Small Countries, But Big U.S. Interests in Latin America

By Gene E. Bigler

The Obama administration continues to win praise over its handling of Latin America, most recently following the display of mutual admiration between President Obama and Chile’s President Michelle Bachelet during her June visit to the White House. Yet, after almost six months in office, the meager substantive progress in the region reflects the old problem of neglecting issues that involve small countries—even though the United States’ relationship with Latin America involves some really big U.S. interests.

If the President is going to be able to manage both the long term relationships and the unexpected crises, such as the recent coup in Honduras, a key challenge will be to get Congress to focus on the big interests and push our lawmakers to provide the support the president needs. In inaugurating University of the Pacific’s Inter-American Program last fall, former Colombian President and OAS Secretary General Cesar Gaviria also pointed to the need for reviving idealism in support of hemispheric cooperation.

When the U.S. first got fully engaged with Latin America more than a century ago in the aftermath of the Spanish-American War, the asymmetry between the U.S. and these countries was enormous. At that time the total population of the 34 countries that today make up the Organization of American States (including Cuba) was still under 70 million, while the U.S. already had over 76 million. No wonder the U.S. easily had its way with countries such as Cuba, Haiti, Nicaragua, Panama, the Dominican Republic and Honduras that had from a few hundred thousand to just over a million inhabitants.

Today, the Western Hemisphere neighbors of the United States total about 620 million people, well over twice the 307 million population of the U.S., and over a 100 million more than the European Union. What is more important is the increased intensity with which the people of these neighboring countries now relate to us:

• Latinos and non-white Hispanics now constitute America’s largest minority, about 15 percent of our population, and our southern neighbors, which up to 1940 provided less than 10 percent of our immigrants, now account for well over half. This population will also increasingly determine our nation’s future since their children now account for almost a quarter of the U.S. population under 18.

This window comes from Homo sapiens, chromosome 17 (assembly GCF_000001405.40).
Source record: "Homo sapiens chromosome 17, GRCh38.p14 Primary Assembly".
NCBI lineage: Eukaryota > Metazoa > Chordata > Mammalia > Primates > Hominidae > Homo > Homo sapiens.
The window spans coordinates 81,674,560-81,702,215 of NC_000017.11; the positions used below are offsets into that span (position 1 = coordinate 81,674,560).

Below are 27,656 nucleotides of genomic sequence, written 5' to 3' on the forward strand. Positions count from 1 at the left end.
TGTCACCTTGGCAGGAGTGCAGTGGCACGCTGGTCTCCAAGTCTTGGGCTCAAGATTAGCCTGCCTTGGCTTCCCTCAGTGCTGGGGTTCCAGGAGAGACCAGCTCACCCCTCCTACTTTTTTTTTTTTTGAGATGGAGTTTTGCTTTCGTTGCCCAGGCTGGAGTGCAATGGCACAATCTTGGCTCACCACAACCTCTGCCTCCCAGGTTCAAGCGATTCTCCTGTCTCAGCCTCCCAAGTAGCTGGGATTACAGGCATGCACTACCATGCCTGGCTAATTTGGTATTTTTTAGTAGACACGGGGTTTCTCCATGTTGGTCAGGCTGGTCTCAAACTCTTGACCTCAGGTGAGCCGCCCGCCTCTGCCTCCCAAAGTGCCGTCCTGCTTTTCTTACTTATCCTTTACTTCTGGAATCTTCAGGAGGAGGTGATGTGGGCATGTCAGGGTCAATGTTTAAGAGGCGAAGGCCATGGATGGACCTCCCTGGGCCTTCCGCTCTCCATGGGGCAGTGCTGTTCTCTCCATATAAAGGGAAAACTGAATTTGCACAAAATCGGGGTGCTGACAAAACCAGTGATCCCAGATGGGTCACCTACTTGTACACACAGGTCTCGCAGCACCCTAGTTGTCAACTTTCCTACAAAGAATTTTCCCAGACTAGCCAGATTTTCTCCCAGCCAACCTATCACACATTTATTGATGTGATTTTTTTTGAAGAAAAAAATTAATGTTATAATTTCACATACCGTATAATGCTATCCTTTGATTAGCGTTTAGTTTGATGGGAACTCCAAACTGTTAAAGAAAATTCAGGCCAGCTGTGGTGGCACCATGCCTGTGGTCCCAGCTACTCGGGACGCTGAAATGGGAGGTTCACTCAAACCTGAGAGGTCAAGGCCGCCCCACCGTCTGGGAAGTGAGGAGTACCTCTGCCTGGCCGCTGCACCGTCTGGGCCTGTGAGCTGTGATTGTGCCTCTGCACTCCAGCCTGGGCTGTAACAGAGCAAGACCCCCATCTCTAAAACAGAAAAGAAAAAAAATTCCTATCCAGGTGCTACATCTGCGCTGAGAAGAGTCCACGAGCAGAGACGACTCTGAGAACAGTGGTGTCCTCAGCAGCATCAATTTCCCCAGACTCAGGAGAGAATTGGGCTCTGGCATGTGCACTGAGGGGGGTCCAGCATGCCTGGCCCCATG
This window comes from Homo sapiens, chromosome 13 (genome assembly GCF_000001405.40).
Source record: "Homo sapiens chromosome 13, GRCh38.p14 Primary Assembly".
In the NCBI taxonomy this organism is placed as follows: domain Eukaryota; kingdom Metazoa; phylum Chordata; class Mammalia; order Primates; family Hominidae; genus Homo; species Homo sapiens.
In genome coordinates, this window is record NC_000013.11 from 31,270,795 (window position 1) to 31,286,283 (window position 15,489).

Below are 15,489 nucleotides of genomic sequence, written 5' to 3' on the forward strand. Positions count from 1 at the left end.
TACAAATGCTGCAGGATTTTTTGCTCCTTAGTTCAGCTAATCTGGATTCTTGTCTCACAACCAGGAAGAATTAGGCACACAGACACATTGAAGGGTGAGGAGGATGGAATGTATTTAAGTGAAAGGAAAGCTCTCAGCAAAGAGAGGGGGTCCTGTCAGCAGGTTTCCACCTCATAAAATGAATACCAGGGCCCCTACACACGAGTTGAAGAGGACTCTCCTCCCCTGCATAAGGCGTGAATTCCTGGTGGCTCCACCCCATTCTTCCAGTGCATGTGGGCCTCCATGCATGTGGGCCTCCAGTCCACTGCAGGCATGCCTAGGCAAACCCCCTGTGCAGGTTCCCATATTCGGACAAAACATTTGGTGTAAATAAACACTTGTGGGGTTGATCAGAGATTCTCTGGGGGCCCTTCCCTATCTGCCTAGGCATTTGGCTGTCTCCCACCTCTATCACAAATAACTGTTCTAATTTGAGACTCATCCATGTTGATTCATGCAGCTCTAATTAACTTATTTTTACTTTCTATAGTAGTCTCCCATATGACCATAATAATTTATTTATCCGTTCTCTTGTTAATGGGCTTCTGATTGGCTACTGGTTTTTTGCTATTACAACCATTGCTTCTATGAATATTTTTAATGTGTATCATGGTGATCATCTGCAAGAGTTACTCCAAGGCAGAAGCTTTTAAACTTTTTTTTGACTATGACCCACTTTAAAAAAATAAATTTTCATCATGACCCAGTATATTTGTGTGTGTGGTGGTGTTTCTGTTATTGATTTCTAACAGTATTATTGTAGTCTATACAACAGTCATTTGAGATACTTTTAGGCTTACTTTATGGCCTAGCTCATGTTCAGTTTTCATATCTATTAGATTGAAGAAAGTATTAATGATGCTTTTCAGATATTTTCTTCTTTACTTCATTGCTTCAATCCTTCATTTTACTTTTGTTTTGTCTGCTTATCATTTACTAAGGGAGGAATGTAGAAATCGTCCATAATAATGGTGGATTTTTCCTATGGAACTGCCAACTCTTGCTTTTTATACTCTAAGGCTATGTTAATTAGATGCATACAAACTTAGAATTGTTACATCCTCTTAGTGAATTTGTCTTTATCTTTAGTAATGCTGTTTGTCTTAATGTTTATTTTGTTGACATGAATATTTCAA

• Our Western Hemisphere trade partners also drive our commerce, providing almost 40 percent of our merchandise trade. From 1996 to 2007, trade with the region increased 137 percent, compared to 114 percent for the European Union and 110 percent for Asia. At a time when rekindling economic growth is vital, our immediate neighbors provide by far the most fertile ground for our recovery.


• Drugs and drug-related crimes constitute the greatest challenge to our personal safety and the security of our children--both here and increasingly in Latin America. More importantly, countries such as Mexico, Colombia, Peru, Panama and Honduras have recently proven themselves to be reliable partners in fighting drug trafficking, and they suffer even more than we from drug-related violence.



Both Congress and some of the least cooperative countries in our region have influenced the Obama administration’s lack of progress in developing closer cooperation with our neighbors. In a manner far too reminiscent of the way the U.S. traditionally imposed its will on Latin America, Congress has repeatedly raised the bar or forced Panama and Colombia and Mexico to meet unreasonable demands before approving trade and aid deals or stemming the illicit flow of weapons to drug traffickers.

Just as obnoxiously, the few openly anti-American countries of the region tied up the agenda of the recent Summit of the Americas and the meeting of the Organization of American States with the Cuba question, knowing that the Obama administration’s hands were largely tied by Congress.

As Barack Obama convinced most of us during the election campaign, now is the time for change in our relations with those countries which share our most strategic interests, including our neighbors in the Americas. His administration has shown that it knows the way, making impressive proposals for new hemispheric partnerships and showing how simpatico even gringos can be.

The administration’s handling of the crisis in Honduras, host to the most important U.S. base in Latin America, shows how crucial situations may arise in which we will need to call on other nations for help. Venezuela’s Hugo Chavez already stridently blames the U.S. for the coup, but the U.S. stand in support of the Inter-American Democratic Charter and close cooperation with our friends in the region is what will settle the crisis there in our interest, and derail the phony blame game.


Stockton, California

June 29, 2009

A retired U.S. Foreign Service officer with 17 years experience in Latin America, Gene E. Bigler is now a visiting professor of international relations at the University of the Pacific in Stockton, California.